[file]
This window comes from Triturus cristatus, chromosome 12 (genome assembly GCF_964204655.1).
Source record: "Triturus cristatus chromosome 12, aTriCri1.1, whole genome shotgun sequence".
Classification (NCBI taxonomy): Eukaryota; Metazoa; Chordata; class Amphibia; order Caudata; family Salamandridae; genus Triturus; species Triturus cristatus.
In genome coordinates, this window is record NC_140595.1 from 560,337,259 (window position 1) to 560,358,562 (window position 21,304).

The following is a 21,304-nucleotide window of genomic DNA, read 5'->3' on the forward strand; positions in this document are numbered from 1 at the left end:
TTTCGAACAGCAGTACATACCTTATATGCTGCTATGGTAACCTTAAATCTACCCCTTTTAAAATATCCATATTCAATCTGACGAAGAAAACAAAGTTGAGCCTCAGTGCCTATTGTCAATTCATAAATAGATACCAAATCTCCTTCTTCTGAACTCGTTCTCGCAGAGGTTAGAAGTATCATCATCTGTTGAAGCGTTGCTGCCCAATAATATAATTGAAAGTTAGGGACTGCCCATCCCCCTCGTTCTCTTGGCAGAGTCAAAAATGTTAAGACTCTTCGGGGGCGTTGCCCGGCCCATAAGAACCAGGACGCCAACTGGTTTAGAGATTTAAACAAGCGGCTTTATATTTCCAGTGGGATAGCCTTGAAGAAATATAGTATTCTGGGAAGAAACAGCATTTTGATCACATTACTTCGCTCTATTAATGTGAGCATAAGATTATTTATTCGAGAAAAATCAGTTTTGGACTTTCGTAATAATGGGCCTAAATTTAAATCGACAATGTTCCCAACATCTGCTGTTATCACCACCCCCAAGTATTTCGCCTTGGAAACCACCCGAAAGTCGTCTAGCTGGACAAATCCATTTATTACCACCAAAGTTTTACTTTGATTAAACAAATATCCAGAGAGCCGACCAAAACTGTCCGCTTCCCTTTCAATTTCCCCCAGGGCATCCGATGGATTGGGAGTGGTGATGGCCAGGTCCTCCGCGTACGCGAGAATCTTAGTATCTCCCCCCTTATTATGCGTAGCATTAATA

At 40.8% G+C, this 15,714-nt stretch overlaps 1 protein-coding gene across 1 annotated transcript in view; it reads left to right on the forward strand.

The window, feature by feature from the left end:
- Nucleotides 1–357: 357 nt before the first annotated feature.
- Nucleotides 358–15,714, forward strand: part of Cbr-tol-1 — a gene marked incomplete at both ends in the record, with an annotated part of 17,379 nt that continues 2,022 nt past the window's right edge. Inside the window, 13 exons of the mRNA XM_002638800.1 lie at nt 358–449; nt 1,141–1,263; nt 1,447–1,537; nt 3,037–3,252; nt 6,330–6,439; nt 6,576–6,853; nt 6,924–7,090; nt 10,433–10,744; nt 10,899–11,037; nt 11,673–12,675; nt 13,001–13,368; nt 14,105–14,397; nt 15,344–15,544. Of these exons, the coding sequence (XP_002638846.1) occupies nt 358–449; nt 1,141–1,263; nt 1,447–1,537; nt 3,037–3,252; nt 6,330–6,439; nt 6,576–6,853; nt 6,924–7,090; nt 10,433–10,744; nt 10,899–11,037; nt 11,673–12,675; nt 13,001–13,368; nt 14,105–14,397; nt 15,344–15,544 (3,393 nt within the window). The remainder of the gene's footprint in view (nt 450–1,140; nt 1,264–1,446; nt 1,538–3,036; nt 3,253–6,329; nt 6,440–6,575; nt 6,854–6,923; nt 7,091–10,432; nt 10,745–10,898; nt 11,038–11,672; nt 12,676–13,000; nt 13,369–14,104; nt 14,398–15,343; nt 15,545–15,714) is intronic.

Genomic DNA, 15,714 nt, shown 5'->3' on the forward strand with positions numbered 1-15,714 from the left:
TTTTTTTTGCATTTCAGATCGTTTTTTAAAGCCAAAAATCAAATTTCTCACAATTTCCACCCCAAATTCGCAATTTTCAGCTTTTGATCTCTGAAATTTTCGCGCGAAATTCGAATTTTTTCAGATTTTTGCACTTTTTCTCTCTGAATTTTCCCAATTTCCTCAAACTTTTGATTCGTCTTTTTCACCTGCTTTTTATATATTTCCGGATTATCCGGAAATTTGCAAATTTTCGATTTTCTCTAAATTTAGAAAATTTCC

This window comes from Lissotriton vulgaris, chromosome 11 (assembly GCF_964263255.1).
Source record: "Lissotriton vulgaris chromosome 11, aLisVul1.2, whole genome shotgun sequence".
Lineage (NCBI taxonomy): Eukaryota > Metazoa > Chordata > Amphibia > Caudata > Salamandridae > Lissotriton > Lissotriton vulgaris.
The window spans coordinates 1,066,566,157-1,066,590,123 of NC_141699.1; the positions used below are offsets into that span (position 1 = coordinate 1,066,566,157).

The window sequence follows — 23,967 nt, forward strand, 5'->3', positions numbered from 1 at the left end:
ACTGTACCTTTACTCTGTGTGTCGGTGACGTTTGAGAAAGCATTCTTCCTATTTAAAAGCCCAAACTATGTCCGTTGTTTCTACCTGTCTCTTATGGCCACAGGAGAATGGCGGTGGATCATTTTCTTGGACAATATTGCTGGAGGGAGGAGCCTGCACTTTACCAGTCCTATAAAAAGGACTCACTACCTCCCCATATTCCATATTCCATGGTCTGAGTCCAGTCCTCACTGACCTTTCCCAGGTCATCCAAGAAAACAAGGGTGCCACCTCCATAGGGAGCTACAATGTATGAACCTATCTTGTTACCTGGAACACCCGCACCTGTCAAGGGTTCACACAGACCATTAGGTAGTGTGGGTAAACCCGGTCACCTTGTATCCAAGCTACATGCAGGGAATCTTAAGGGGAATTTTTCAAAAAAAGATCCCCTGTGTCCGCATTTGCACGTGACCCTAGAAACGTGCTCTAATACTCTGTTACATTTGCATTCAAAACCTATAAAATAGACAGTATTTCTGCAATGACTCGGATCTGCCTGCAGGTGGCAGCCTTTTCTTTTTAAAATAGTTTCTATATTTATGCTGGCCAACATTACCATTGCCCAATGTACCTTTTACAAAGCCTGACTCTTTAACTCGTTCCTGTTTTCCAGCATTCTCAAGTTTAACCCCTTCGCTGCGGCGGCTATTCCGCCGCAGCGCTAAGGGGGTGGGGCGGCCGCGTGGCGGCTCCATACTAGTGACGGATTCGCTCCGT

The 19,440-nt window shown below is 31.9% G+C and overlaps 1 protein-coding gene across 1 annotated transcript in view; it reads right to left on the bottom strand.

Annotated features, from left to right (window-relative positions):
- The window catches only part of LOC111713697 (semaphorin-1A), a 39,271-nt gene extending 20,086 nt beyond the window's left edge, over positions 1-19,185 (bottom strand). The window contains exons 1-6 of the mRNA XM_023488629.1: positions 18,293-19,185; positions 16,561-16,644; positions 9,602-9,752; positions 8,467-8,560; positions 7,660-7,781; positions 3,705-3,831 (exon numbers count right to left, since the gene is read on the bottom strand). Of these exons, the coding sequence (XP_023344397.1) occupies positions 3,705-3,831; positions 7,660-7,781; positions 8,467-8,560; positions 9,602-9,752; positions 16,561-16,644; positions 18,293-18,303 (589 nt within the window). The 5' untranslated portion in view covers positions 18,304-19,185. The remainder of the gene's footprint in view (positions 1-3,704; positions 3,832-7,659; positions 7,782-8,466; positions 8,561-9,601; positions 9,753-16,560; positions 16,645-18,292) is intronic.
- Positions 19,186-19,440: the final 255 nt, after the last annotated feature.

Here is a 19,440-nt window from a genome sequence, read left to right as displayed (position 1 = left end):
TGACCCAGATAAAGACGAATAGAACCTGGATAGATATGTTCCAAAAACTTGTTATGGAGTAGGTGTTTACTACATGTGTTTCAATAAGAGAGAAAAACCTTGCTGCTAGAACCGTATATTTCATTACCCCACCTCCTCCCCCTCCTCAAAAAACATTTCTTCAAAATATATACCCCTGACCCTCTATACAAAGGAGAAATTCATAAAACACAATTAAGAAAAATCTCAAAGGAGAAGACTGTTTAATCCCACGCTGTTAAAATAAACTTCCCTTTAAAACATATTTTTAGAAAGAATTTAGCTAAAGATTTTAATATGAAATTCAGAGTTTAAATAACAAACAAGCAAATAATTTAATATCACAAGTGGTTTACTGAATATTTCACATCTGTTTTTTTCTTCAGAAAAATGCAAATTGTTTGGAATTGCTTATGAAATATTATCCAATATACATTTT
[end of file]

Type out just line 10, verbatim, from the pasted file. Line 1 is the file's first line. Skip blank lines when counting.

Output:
- Nucleotides 358–15,714, forward strand: part of Cbr-tol-1 — a gene marked incomplete at both ends in the record, with an annotated part of 17,379 nt that continues 2,022 nt past the window's right edge. Inside the window, 13 exons of the mRNA XM_002638800.1 lie at nt 358–449; nt 1,141–1,263; nt 1,447–1,537; nt 3,037–3,252; nt 6,330–6,439; nt 6,576–6,853; nt 6,924–7,090; nt 10,433–10,744; nt 10,899–11,037; nt 11,673–12,675; nt 13,001–13,368; nt 14,105–14,397; nt 15,344–15,544. Of these exons, the coding sequence (XP_002638846.1) occupies nt 358–449; nt 1,141–1,263; nt 1,447–1,537; nt 3,037–3,252; nt 6,330–6,439; nt 6,576–6,853; nt 6,924–7,090; nt 10,433–10,744; nt 10,899–11,037; nt 11,673–12,675; nt 13,001–13,368; nt 14,105–14,397; nt 15,344–15,544 (3,393 nt within the window). The remainder of the gene's footprint in view (nt 450–1,140; nt 1,264–1,446; nt 1,538–3,036; nt 3,253–6,329; nt 6,440–6,575; nt 6,854–6,923; nt 7,091–10,432; nt 10,745–10,898; nt 11,038–11,672; nt 12,676–13,000; nt 13,369–14,104; nt 14,398–15,343; nt 15,545–15,714) is intronic.